But equally it was the considerable restructuring work that had taken place at CCB, which enabled the bank to hit the valuation it did. Of particular importance, was the seal of confidence offered by Bank of America, which spent $3 billion to acquire a 9% stake in the bank - the largest ever single foreign investment in a Chinese entity. Investors were not only comforted by the size of the investment, but also the fact that Bank of America placed 50 of its staff in key areas at CCB including IT and risk management, as well as on the corporate governance and audit committees.
At the time of the IPO, the leads also made sure they ticked all the right boxes to execute a successful deal. They sought a waiver from the Stock Exchange of Hong Kong to cap the maximum allocation to retail at 20%. This was done to ensure a more stable secondary market trading pattern, as retail have a habit of trying to make quick profits by flipping their shares.
They also built momentum based around a reasonable valuation range of 1.6 to 1.85 times book, then lifted it mid-way through roadshows after the book became multiple times oversubscribed. Final pricing came at HK$2.35 based on an order book of $80 billion, of which retail contributed $17 billion, local corporates $12.6 billion, private banking $19 billion, institutions $19 billion and the POWL $11 billion.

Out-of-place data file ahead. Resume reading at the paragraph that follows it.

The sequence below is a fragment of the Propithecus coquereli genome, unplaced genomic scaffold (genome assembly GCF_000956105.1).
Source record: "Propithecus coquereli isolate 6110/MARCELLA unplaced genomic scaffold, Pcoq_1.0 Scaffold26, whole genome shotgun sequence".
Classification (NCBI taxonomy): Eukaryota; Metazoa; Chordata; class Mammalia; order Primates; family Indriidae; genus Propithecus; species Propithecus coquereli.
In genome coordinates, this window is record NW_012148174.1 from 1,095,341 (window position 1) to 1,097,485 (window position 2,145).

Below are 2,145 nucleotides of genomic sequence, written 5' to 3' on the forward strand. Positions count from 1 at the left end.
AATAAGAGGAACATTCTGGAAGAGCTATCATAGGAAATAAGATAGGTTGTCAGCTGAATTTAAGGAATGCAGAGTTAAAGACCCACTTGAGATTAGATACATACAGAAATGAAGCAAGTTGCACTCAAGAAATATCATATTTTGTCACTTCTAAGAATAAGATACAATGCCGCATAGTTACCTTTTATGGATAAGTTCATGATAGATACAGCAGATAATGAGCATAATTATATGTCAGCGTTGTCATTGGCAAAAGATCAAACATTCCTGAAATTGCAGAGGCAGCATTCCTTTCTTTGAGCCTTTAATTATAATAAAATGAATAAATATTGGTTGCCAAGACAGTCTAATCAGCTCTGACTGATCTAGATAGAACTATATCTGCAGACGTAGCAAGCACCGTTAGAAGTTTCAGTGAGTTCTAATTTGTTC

Like every successful IPO before it, CCB was able to leverage these different demand constituencies in order to secure a premium valuation. Many wonder whether it had pushed pricing too far and would trade down - if not immediately then certainly when the greenshoe was used up.
As it was, strong follow through buying proved the doubters wrong and the greenshoe was exercised in full. As of December 14, CCB was trading about 9% above issue price at HK$2.55 per share.
Its deal is a landmark and one which future bank IPO's from China will find hard to beat. For the Chinese government, the deal's success also provides a massive vote of confidence in the way they have restructured a financial system that was thought to be on the verge of collapse only a few short years ago.
Best M&A Deal, Best Domestic M&A Deal
Hite's $3.4 billion acquisition of Jinro
Sellside adviser: Merrill Lynch
Buyside adviser: UBS, KDB
Legal counsel: Herbert Smith, Woo Yun Kang Jeong & Han, Kim Chang & Lee, Horizon
This was a deal that was not only large, but also incredibly symbolic. In one transaction it signaled how far Korea and in many respects Asia has come since the financial crisis. It also created a new national champion in the beverage industry.
Jinro is Korea's largest soju maker, and as the maker of the national drink, it has one of the country's best and most cherished brands. It is to Korea what Guinness is to Ireland. However, through chronic mismanagement by its former chaebol owner - it had ventured into property development in the mid-90s - it ran up huge debts, which it later defaulted on. Goldman Sachs and a few key creditors bought its defaulted bonds and through these used the Korean legal system to put the company into bankruptcy - so that effective control passed from the Chang family. This allowed new management to come in and turn the company around.